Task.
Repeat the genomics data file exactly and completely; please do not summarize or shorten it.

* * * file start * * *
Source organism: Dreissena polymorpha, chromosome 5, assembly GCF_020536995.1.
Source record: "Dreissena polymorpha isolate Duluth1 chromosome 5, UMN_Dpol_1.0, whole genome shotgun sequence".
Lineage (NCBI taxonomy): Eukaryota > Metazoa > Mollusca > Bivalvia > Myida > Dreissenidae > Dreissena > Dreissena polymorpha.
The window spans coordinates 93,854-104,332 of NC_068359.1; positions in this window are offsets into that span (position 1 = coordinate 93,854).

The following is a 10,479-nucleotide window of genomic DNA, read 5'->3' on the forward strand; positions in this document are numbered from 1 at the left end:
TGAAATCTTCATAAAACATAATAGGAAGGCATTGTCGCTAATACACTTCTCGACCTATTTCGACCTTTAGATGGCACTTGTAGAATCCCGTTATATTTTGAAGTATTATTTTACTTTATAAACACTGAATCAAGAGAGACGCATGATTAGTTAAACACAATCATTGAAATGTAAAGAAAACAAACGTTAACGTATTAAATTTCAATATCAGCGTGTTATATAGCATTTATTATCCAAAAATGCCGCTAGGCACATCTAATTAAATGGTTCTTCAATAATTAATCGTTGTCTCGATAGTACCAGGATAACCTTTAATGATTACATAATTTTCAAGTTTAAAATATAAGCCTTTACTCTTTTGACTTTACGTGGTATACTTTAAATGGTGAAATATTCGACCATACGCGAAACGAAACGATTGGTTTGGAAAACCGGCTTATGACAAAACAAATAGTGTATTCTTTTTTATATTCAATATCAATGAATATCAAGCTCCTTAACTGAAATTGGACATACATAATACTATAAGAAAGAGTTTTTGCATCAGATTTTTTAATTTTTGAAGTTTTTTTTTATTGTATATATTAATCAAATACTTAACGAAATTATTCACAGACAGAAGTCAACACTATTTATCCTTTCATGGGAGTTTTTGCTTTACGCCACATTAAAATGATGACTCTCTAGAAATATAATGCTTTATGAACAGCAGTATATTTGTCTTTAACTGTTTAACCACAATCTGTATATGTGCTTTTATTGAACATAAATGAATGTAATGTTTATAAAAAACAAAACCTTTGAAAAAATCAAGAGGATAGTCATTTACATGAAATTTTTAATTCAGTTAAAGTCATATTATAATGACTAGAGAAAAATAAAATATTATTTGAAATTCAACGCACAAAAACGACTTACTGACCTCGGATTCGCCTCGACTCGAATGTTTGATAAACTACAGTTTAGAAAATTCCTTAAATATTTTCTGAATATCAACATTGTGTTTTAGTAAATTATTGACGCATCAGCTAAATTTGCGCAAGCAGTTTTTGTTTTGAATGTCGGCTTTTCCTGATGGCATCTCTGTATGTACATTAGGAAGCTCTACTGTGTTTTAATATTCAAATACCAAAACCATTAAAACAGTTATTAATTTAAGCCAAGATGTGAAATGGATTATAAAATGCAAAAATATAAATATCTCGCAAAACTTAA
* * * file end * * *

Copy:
Source organism: Dreissena polymorpha, chromosome 5, assembly GCF_020536995.1.
Source record: "Dreissena polymorpha isolate Duluth1 chromosome 5, UMN_Dpol_1.0, whole genome shotgun sequence".
Lineage (NCBI taxonomy): Eukaryota > Metazoa > Mollusca > Bivalvia > Myida > Dreissenidae > Dreissena > Dreissena polymorpha.
The window spans coordinates 93,854-104,332 of NC_068359.1; positions in this window are offsets into that span (position 1 = coordinate 93,854).

The following is a 10,479-nucleotide window of genomic DNA, read 5'->3' on the forward strand; positions in this document are numbered from 1 at the left end:
TGAAATCTTCATAAAACATAATAGGAAGGCATTGTCGCTAATACACTTCTCGACCTATTTCGACCTTTAGATGGCACTTGTAGAATCCCGTTATATTTTGAAGTATTATTTTACTTTATAAACACTGAATCAAGAGAGACGCATGATTAGTTAAACACAATCATTGAAATGTAAAGAAAACAAACGTTAACGTATTAAATTTCAATATCAGCGTGTTATATAGCATTTATTATCCAAAAATGCCGCTAGGCACATCTAATTAAATGGTTCTTCAATAATTAATCGTTGTCTCGATAGTACCAGGATAACCTTTAATGATTACATAATTTTCAAGTTTAAAATATAAGCCTTTACTCTTTTGACTTTACGTGGTATACTTTAAATGGTGAAATATTCGACCATACGCGAAACGAAACGATTGGTTTGGAAAACCGGCTTATGACAAAACAAATAGTGTATTCTTTTTTATATTCAATATCAATGAATATCAAGCTCCTTAACTGAAATTGGACATACATAATACTATAAGAAAGAGTTTTTGCATCAGATTTTTTAATTTTTGAAGTTTTTTTTTATTGTATATATTAATCAAATACTTAACGAAATTATTCACAGACAGAAGTCAACACTATTTATCCTTTCATGGGAGTTTTTGCTTTACGCCACATTAAAATGATGACTCTCTAGAAATATAATGCTTTATGAACAGCAGTATATTTGTCTTTAACTGTTTAACCACAATCTGTATATGTGCTTTTATTGAACATAAATGAATGTAATGTTTATAAAAAACAAAACCTTTGAAAAAATCAAGAGGATAGTCATTTACATGAAATTTTTAATTCAGTTAAAGTCATATTATAATGACTAGAGAAAAATAAAATATTATTTGAAATTCAACGCACAAAAACGACTTACTGACCTCGGATTCGCCTCGACTCGAATGTTTGATAAACTACAGTTTAGAAAATTCCTTAAATATTTTCTGAATATCAACATTGTGTTTTAGTAAATTATTGACGCATCAGCTAAATTTGCGCAAGCAGTTTTTGTTTTGAATGTCGGCTTTTCCTGATGGCATCTCTGTATGTACATTAGGAAGCTCTACTGTGTTTTAATATTCAAATACCAAAACCATTAAAACAGTTATTAATTTAAGCCAAGATGTGAAATGGATTATAAAATGCAAAAATATAAATATCTCGCAAAACTTAA